What is the concept of fiqh? What is the scope of fiqh in islam?
Fiqh literally means to know, to understand, to have knowledge of something as a whole. In Islamic legal terminology, it refers to the knowledge of a person regarding the practical rules for and against him or her. According to another definition, fiqh means to know the Shari’ah provisions pertaining to worship, daily transactions, and penal matters with their detailed evidence.
Various forms of the root of fiqh are used in the Qur’an in the meaning of knowing, understanding, and perceiving. The Prophet (saw) said, “If Allah wants to do good to a person, He makes him faqih (a scholar who understands the subtlety of religious rules) in religion.”
In the era of the four caliphs and the followers, the word fiqh meant knowledge. The phrase al-Fiqh al-Akbar (the greatest fiqh) at that time meant the study of creed and tawḥīd; the concept of al-fiqh al-wijdānī referred to the training of self and the study of ethics; the word fiqh, when used alone, meant a field of science that dealt with the practical matters. Abu Ḥanīfa’s (d.150/767) definition of the science of fiqh as “knowledge of a person, the provisions for and against him/her” is a general definition. Since sciences such as theology, creed, ethics, and Sufism had not yet become independent disciplines at that time, Abu Ḥanīfa’s work titled “al-Fiqh al-Akbar” covered the issues of creed. However, the science of fiqh gradually began to be defined “in terms of deeds” to include only worship, daily transactions, and penal matters.
The term “Islamic Law”, which has recently started to be used instead of fiqh (usually as its translation), covers the provisions related to transactions, penal law, and inheritance, excluding the acts of worship.
The subject of fiqh is the actions of the person who is responsible for Islamic orders and prohibitions. Such actions can be in the form of “commandment (amr)” such as establishing your prayers, or “prohibition (nahy)” such as the prohibition of theft, or “permissibility (mubāḥ)” such as eating and drinking. The obligation of sane and adolescent people with the provisions of Shari’ah is expressed with the term ahliyyah (legal competence). Religious provisions related to the acts of worship, transactions, and penal law are called “Shari’ah.” This word is also used in the sense of religion. In this case, it includes all the creed and practical provisions. However, the term shari’ah is generally used for rulings related to the actions. Accordingly, it expresses the practical and external aspects of the divine system.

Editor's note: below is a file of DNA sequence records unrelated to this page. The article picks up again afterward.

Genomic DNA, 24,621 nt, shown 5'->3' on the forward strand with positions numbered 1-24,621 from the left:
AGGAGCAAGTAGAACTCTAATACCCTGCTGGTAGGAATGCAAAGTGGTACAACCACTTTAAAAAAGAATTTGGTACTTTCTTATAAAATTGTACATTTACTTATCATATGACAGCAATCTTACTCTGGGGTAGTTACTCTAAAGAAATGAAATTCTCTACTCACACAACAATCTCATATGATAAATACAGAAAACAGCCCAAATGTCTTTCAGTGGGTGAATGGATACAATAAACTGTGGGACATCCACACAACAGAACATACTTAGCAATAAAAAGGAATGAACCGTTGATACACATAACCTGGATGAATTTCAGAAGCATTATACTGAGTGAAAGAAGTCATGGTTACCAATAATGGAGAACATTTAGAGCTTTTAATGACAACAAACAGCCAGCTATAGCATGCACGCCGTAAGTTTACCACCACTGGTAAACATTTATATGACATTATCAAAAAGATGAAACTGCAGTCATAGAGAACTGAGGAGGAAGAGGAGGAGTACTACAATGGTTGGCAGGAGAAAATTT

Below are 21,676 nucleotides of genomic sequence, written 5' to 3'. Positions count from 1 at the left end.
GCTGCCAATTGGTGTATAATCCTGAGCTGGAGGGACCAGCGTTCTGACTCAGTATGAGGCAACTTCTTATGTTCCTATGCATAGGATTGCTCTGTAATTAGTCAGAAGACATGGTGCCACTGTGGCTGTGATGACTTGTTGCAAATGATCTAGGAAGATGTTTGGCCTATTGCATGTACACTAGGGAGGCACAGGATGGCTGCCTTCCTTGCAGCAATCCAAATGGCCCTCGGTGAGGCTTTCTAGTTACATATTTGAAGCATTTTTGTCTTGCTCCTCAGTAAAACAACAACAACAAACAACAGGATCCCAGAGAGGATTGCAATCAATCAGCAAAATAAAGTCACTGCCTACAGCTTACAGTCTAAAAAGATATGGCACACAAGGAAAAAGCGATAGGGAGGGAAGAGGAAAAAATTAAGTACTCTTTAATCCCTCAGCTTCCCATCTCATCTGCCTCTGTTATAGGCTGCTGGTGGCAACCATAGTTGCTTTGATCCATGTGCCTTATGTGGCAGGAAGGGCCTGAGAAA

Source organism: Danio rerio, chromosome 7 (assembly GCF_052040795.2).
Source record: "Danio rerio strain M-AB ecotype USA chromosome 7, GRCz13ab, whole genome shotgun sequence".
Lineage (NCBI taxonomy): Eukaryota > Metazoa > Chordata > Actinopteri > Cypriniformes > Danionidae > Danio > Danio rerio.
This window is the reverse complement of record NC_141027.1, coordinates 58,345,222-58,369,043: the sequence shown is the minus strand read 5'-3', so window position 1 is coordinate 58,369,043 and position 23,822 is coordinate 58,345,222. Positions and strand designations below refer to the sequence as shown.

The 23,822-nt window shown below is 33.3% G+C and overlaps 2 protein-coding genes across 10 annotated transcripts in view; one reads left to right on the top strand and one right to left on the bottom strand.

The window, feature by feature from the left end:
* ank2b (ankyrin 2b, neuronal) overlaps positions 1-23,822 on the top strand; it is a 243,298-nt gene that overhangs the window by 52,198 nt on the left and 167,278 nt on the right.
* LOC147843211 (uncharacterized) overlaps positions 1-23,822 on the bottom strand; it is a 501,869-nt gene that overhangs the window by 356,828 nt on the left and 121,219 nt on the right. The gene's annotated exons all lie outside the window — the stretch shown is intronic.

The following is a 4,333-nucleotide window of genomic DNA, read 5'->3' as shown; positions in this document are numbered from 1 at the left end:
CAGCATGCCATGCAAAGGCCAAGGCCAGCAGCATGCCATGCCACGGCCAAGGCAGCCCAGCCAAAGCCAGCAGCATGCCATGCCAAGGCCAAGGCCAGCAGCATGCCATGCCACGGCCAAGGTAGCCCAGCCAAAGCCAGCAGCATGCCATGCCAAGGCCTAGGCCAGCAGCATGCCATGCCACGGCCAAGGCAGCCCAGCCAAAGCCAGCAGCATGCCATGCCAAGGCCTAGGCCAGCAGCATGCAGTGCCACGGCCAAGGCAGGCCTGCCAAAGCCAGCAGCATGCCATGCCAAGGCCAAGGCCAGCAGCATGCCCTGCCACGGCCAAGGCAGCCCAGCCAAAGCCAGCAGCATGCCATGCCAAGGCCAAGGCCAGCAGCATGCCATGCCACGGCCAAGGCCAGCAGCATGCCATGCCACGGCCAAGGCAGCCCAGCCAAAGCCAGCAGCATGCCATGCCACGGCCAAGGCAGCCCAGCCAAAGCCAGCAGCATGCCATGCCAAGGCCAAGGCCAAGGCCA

A person who knows the science of fiqh is called “faqih.” Its plural form is “fuqaha.” This word is used in the sense of “mujtahid” in the science of fiqh. A mujtahid is a person who has the knowledge and ability to deduce religious rulings from its sources. Muftī means the person who issues fatwa. A jurist who is not qualified as a mujtahid is called a muftī because he narrates and transmits the words and fatwas of other mujtahids, and the answer given by a jurist to an Islamic issue is called a fatwā. Fatwā has a more specific meaning than ijtihād.
There is no need for ijtihād regarding the issues that are clearly and definitively decided in the Qur’an and Sunnah, and regarding the issues resolved by the consensus of Muslim jurists (ijmā’). Apart from these, secondary and practical problems are analyzed, besides the primary sources, based on secondary sources such as istiḥsān, maṣlaḥa, custom, and the shariʿahs of the previous religions, which is an area where ijtihād and fatwa mostly take place.
Some jurists who lived in the era of both the Companions and the followers were knowledgeable enough to break new ground for a school of fiqh (madhhab) with their fatwas and ijtihāds on various subjects. Aisha, Abdullah ibn Umar, Abdullah ibn Masʿūd (r. anhum), and their like were such individuals. Seven Medinan jurists from the generation of the followers and Nafi (d.117/735) from Medina, Alqama ibn Qays (d.62/682), Ibrahim al-Nahai (d.96/714), Hammad Ibn Abi Sulaiman (d.120/738) from Kufa, and Hasan al-Basri (d.110/728) from Basra can be mentioned among them.
The first two-hundred-year period of the Abbasids (750-1258 A.D.) is the period when fiqh was compiled and developed, and great imams and mujtahids were trained. These were the following jurists: Sufyan Ibn Uyayna in Mecca; Malik Ibn Anas in Medina; Hasan al-Basri in Basra; Abu Ḥanīfa and Sufyan al-Thawri in Kufa; al-Awzai in Damascus; Shafiʿi and Lays Ibn Ṣaʿd in Egypt; Ishaq ibn Rahuya in Nishapur; Ahmad Ibn Ḥanbal, Dawud al-Zahiri and Ibn Jarīr al-Tabari in Baghdad. Each of them had different ijtihād systems and methods and views deducted by employing those methods. However, most of these systems did not survive because they did not have adequate adherents over time, could not present the Islamic fiqh as a whole and as a legal system, or because they, as in the case of the Zahirites, did not accept analogy and acted harshly against the other schools.
Yet, the schools attributed to Abu Ḥanīfa, Shafiʿi, Malik, and Ahmad ibn Ḥanbal did survive and have been accepted by the great masses of the people. On the other hand, some Shia branches and moderate Kharijites also continued to exist to this day. We will briefly talk about the representatives of all of these various schools and their main features below.
 Ibn Abidīn, Radd al-Mukhtar, Beirut 1272 H. I, 34; Muhammed Abu Zahra, ʿUṣūl al-Fiqh, 1958 n.p., p. 6, 7.
 Al-Nisā, 4: 78; al-Aʿraf, 7: 179; Hud, 11: 91; al-Tawba, 9: 122.
 Al-Bukhari, ʿIlm, 10.
 See Mecelle, Article 1.
Source: Basic Islamic Principles (ʿilmi ḥāl) According to the Four Sunni Schools With Evidence From The Sources of Islamic Law, Prof. Hamdi Döndüren, Erkam Publications